Thursday, October 17, 2019

Pantser to Planner

I was, and still am partly, a pantser. That's a term I only discovered this year or last, but it fits.

It wasn't working though. I was writing, but there was nothing really going on. I knew there wasn't really a goal, then I figured one out. Vaguely. I didn't realize how vague until I broke down and finally searched for how to outline.

On Pinterest, I would get tons of suggested pins about outlining or planning and I ignored them because I've done well so far. (I haven't.) It might even be that the lack of discipline stems from being unprepared when the inspiration strikes and I just start typing until nothing else comes to me. There is a place for that step... but I didn't realize that until I finally did my search.

I found a few articles and I will explain my initial thoughts on how I plan to combine and make use of these suggestions. I didn't make note of who the ideas came from, but I'll do a quick reopen of tabs and provide links of the sites where I found the articles. - Really loved this one. It goes well with how my brain works. I tend to get a big general idea first, and this helps expand while still narrowing things down in a way I can plan what I want to write with little actual structure. - Basically this goes along with the first one, in that, always carry a notebook. And something to refer to when you sit down to make the design documents. (I also like to hoard most of my rejected ideas along with all my self-proclaimed brilliant ones.) Also some good tips on villains. I don't agree with most of his methods. I do believe writer's block is a thing. However, for some people, he may have some good tips, but my problem isn't setting up a place to write or finding time, etc. Snowflake Guy is a lot more lenient with his take it or leave it. (Not sure if Mr. Jenkins is "strict" about his methods, but even if he is, you can take some, leave some, etc.) - Mostly just used this for technical tips. I've been using because it's simple and fast to load. I may still use it in some instances, but I think I need to start putting it in an actual word processing document and Google Docs is the answer for me.

I could have kept looking, but the Snowflake Guy really got me in my sweet spot. I still had the other tabs opened to articles from the other two, but I just scanned them at that point.

Now how do I use this information in my own recipe for no more writer's block?

Well, for one, I already know that when it comes to actual writing, I do better at a keyboard. For jotting notes and ideas, I prefer to handwrite. The fabulous thing about Snowflake is jotting notes and starting small. He even specifically says it could take weeks in this process. I didn't realize I had pressured myself with a vague (but urgent) timeline. This is giving me permission to take a notebook to a coffee shop, chill and think, writing only when something comes to mind to write. Which, helps with that too. He gives a structure. Step by step.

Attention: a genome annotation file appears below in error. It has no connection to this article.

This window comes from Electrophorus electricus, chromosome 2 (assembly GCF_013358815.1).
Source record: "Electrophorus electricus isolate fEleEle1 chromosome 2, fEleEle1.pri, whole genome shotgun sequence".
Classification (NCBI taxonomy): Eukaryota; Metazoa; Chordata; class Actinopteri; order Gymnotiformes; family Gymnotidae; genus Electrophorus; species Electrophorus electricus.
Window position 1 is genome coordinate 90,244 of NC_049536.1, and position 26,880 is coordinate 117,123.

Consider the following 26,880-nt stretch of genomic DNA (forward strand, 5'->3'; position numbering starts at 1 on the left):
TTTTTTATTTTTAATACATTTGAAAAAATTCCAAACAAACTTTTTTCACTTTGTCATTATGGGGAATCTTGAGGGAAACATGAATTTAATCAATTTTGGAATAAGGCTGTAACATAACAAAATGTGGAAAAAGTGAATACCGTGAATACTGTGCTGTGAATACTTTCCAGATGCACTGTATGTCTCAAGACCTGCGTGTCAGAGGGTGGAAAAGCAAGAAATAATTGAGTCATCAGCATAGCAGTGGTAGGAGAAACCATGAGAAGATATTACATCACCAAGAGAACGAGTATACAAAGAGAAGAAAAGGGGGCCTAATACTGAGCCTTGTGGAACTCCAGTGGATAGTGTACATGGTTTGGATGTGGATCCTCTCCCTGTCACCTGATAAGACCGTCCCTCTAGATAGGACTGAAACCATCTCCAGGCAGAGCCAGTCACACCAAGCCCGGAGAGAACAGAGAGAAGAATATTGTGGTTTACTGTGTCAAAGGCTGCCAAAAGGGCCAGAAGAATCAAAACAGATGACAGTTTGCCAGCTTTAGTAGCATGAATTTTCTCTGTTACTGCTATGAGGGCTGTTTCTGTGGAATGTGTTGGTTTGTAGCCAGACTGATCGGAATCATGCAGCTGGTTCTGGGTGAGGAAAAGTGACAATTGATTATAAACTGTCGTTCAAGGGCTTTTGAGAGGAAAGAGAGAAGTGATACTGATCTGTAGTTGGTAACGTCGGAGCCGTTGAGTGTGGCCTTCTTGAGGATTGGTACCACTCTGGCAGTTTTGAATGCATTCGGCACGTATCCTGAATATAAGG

I have an idea for the story. It's been there many months. A year. I just remembered I actually started it for NaNoWriMo last year. I think. Um, anyway. The other day I completely deleted (but it's in draft so I know it's not gone forever and my hoarder muse is happy) and started over. I actually changed the whole backstory for one character. Deleted some minor characters.

When I decided to delete some of the characters, somehow it was more comforting to realize I was basically like that jagged glowing line thing that erased Rory from history. I'm like the Doctor. I'm the only one who will ever know they existed...

I read the bit about starting with one sentence, "I was like, 'I have that!'" Except I got stuck at, "War for Home is about two people who..." and I pushed out "try to"... and realized how badly I needed to do this.

So step one is going to hang out at coffee shops and let my mind wander about how to finish that sentence. It might take a long time. That's ok. That sentence is the building block.

After that there's expanding and character work ups and then scene worksheet. I'm going to chill. I'm not on a deadline and I know I can't do anything without the first sentence, so it's ok to take as much time as needed. Even if I come up with other sentences for stories in the meantime. Even if I end up writing other stories and finishing them before I get that sentence.

This story is inside of me begging to be let out. But without conflict, there is no story. I LOVE traumatizing characters when I roleplay, so why is it so hard when writing an actual non-collaborative story? I did it before. Or did it? Maybe that's why none of them were ever finished.

Even the one that was the furthest I've ever gotten, even came to an end, but still felt... empty.

I know I am capable of very sick villians, and pretty graphic situations. I need to make these characters braver than I am. They will go out and risk themselves.

So, my causes for writer's block:
  • Lack of preparation (easy fix)
  • Fear (it's spooky season, so now's a good time to face it)

In other news, I've decided teeth are weird.

Ten Steps to Writing a Story

I wrote a post about some sites I found helpful for writing. I remembered because I was searching for that one thing I found that perf...